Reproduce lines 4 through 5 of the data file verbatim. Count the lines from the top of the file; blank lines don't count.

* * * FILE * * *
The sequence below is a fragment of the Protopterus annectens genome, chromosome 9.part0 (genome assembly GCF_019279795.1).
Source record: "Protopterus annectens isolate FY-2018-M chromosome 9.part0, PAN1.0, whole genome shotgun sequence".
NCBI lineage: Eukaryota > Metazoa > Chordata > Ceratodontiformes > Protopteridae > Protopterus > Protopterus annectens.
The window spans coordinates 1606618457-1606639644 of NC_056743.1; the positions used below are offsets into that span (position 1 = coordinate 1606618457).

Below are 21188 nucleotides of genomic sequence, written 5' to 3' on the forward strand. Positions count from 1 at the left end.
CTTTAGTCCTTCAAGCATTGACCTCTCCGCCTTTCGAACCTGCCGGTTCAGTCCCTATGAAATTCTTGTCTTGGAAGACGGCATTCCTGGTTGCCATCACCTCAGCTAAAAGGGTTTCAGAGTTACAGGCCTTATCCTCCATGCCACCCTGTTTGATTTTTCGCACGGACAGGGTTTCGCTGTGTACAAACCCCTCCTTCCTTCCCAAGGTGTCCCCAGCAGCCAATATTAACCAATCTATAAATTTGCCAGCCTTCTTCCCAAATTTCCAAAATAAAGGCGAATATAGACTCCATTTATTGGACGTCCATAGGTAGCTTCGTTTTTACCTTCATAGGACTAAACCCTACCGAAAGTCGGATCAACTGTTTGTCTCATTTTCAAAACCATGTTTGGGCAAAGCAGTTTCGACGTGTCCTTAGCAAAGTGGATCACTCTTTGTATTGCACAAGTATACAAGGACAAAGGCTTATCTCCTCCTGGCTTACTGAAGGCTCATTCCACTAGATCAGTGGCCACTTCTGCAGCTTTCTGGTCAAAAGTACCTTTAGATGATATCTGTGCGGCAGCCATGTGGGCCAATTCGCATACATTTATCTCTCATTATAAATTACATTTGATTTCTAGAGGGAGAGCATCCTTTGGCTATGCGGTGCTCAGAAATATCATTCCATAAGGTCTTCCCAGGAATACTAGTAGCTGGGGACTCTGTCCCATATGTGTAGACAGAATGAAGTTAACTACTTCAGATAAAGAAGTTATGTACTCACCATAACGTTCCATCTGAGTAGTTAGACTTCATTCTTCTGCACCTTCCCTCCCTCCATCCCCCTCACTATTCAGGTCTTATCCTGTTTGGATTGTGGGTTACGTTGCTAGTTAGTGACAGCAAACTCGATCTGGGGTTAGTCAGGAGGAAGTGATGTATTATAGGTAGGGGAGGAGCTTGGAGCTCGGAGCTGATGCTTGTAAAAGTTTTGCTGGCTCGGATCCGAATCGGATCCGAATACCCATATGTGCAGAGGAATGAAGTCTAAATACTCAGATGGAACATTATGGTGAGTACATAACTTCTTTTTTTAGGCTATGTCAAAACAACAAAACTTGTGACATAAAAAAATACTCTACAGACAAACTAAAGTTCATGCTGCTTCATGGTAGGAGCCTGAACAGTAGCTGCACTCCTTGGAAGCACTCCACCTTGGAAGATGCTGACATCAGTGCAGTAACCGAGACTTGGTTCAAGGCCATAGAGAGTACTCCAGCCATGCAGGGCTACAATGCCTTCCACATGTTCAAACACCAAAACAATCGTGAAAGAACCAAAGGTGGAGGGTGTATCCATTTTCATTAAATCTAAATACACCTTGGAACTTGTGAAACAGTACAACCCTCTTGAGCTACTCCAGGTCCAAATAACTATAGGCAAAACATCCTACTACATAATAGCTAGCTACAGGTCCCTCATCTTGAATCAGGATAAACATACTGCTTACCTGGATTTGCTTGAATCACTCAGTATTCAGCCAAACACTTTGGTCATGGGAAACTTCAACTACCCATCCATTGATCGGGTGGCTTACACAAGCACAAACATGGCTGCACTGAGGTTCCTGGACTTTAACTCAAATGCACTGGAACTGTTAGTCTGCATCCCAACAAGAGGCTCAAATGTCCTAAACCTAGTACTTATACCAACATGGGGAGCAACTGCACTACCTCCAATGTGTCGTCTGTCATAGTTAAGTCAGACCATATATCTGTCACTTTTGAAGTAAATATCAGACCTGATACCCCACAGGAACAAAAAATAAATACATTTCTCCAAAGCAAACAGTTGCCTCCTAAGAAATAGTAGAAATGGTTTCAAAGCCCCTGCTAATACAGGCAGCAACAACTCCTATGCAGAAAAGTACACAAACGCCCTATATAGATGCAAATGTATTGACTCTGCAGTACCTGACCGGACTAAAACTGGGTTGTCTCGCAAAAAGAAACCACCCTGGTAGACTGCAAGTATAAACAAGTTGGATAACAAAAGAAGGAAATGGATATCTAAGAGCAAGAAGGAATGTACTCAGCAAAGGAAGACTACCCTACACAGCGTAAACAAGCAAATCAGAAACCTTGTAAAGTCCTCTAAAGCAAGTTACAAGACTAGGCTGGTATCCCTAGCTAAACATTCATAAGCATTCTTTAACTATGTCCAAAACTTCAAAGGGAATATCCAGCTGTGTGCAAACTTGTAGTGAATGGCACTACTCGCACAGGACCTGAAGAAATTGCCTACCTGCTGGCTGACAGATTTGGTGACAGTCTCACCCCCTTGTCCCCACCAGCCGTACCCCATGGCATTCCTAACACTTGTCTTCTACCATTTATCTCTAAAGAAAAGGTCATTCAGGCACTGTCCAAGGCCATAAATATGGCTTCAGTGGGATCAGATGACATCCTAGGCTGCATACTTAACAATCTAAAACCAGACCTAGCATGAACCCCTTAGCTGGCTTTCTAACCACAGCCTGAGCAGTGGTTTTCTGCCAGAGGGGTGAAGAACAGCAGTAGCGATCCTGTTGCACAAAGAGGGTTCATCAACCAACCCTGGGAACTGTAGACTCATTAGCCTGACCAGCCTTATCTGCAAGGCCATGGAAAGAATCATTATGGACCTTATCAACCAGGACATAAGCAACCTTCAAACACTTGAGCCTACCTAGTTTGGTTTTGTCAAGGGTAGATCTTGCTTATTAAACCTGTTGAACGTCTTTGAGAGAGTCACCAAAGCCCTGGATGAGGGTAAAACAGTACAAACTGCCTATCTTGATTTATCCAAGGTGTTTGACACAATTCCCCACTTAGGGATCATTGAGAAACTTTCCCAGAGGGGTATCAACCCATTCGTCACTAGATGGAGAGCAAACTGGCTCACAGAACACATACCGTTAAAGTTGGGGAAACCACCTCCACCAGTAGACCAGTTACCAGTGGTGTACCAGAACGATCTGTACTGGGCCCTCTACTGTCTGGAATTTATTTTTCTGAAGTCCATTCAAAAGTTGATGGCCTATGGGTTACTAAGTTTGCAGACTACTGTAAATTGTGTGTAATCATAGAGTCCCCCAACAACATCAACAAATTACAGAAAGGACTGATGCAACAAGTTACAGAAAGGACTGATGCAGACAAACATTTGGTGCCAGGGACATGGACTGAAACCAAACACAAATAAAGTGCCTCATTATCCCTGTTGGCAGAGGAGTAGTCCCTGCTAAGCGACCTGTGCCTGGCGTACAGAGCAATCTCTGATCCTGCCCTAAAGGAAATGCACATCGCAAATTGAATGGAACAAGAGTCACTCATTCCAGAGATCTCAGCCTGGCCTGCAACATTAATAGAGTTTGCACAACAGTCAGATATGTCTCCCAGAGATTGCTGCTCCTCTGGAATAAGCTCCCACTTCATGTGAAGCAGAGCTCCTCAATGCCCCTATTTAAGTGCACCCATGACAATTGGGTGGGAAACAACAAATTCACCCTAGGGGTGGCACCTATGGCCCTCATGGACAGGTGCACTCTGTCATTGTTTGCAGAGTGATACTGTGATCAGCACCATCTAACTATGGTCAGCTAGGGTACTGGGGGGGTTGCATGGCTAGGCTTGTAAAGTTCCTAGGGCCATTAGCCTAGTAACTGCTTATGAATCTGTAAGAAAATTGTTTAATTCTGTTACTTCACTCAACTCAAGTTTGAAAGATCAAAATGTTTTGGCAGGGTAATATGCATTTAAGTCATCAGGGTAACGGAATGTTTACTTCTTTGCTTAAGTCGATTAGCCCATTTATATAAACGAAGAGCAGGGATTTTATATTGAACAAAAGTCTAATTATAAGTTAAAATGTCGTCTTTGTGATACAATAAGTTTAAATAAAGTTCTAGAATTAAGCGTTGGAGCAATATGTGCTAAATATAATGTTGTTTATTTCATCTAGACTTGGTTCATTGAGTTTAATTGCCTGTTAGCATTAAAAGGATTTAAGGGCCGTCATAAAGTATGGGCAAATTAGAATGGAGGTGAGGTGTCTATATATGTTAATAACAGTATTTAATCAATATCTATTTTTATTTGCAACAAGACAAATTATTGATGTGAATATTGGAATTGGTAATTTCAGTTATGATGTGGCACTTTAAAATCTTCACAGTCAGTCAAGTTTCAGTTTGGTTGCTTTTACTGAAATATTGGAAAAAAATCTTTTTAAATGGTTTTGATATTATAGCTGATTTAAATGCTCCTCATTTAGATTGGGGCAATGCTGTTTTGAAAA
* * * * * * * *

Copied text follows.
The window spans coordinates 1606618457-1606639644 of NC_056743.1; the positions used below are offsets into that span (position 1 = coordinate 1606618457).

Below are 21188 nucleotides of genomic sequence, written 5' to 3' on the forward strand. Positions count from 1 at the left end.